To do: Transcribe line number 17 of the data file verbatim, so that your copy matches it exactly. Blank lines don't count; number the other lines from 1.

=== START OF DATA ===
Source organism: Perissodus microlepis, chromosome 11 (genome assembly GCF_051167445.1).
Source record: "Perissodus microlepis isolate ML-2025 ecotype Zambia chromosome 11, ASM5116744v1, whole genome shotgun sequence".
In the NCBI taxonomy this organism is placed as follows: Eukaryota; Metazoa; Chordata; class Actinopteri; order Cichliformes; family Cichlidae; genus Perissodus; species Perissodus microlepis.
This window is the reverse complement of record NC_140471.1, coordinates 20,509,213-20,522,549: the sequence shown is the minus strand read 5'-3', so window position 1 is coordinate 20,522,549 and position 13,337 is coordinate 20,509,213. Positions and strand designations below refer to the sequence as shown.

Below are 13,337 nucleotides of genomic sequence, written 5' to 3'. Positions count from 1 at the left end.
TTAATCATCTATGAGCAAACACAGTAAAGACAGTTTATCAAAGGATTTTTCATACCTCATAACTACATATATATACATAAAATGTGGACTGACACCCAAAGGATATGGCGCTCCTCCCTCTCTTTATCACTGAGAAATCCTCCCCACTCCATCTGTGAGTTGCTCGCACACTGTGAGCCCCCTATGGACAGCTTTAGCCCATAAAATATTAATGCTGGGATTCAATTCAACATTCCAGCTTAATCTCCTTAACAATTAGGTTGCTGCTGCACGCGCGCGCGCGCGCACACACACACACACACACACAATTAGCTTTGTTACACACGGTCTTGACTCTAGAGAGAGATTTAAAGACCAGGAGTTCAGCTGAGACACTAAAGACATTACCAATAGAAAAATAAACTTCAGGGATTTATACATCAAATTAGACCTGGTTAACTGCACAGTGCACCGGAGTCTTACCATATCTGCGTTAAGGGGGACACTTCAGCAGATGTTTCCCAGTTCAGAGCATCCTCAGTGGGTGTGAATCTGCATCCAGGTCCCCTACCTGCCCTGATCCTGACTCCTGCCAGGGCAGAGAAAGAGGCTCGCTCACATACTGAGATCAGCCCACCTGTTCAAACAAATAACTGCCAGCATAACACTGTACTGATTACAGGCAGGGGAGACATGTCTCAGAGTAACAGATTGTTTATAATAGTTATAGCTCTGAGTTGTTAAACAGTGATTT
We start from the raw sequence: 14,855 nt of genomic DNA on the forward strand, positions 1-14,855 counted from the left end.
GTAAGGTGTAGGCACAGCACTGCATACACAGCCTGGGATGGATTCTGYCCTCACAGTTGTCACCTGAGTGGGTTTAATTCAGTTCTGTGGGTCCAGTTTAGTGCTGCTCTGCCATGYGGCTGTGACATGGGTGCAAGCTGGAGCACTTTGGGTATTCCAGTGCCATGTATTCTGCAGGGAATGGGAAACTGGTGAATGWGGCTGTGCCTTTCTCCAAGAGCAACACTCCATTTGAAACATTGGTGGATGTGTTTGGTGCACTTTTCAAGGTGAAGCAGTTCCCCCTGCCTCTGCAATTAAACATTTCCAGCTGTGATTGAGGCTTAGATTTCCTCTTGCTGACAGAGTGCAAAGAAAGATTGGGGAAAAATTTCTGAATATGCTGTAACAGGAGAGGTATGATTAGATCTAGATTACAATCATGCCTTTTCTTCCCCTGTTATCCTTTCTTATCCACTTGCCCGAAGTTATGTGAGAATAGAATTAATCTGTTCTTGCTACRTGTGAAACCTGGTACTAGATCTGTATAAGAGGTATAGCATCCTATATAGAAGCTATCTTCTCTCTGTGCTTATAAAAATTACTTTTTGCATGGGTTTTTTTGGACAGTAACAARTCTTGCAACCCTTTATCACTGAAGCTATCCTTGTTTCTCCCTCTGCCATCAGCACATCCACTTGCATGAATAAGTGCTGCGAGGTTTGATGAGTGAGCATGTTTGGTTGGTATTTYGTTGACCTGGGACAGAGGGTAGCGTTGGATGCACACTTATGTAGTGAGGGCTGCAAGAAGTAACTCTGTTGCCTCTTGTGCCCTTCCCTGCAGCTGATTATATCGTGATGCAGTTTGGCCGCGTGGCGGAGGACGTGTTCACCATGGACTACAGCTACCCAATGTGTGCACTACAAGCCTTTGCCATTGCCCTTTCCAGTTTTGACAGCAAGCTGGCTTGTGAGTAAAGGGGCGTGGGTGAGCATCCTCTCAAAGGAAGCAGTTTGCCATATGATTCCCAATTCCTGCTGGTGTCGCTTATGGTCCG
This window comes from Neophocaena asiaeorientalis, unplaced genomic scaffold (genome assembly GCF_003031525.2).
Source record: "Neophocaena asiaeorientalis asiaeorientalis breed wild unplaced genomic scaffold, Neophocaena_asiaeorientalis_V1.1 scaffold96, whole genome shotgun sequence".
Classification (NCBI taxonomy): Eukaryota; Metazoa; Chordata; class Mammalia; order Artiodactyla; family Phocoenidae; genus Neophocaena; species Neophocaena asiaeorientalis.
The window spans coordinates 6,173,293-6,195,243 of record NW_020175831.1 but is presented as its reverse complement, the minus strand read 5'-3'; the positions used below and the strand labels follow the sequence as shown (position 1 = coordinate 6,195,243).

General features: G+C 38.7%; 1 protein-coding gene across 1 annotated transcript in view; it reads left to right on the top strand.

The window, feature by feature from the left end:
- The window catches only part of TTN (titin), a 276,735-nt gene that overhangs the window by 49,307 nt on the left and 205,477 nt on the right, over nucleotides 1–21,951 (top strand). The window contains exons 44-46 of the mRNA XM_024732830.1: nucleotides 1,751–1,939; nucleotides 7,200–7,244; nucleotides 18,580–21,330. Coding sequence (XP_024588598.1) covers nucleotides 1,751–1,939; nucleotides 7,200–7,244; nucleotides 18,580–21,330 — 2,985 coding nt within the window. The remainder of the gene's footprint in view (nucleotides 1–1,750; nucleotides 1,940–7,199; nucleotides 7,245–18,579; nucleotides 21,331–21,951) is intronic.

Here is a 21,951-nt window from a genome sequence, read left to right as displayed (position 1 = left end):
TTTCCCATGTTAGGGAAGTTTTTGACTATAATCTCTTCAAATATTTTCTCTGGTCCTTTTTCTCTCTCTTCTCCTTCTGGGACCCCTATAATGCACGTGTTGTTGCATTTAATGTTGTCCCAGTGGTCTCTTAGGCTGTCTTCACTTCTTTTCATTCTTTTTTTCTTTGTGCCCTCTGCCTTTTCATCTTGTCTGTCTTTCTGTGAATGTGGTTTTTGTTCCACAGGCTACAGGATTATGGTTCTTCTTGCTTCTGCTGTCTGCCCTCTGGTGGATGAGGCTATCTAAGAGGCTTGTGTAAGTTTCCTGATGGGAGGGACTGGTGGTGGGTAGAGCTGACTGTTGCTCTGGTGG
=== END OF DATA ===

TTTCCCATGTTAGGGAAGTTTTTGACTATAATCTCTTCAAATATTTTCTCTGGTCCTTTTTCTCTCTCTTCTCCTTCTGGGACCCCTATAATGCACGTGTTGTTGCATTTAATGTTGTCCCAGTGGTCTCTTAGGCTGTCTTCACTTCTTTTCATTCTTTTTTTCTTTGTGCCCTCTGCCTTTTCATCTTGTCTGTCTTTCTGTGAATGTGGTTTTTGTTCCACAGGCTACAGGATTATGGTTCTTCTTGCTTCTGCTGTCTGCCCTCTGGTGGATGAGGCTATCTAAGAGGCTTGTGTAAGTTTCCTGATGGGAGGGACTGGTGGTGGGTAGAGCTGACTGTTGCTCTGGTGG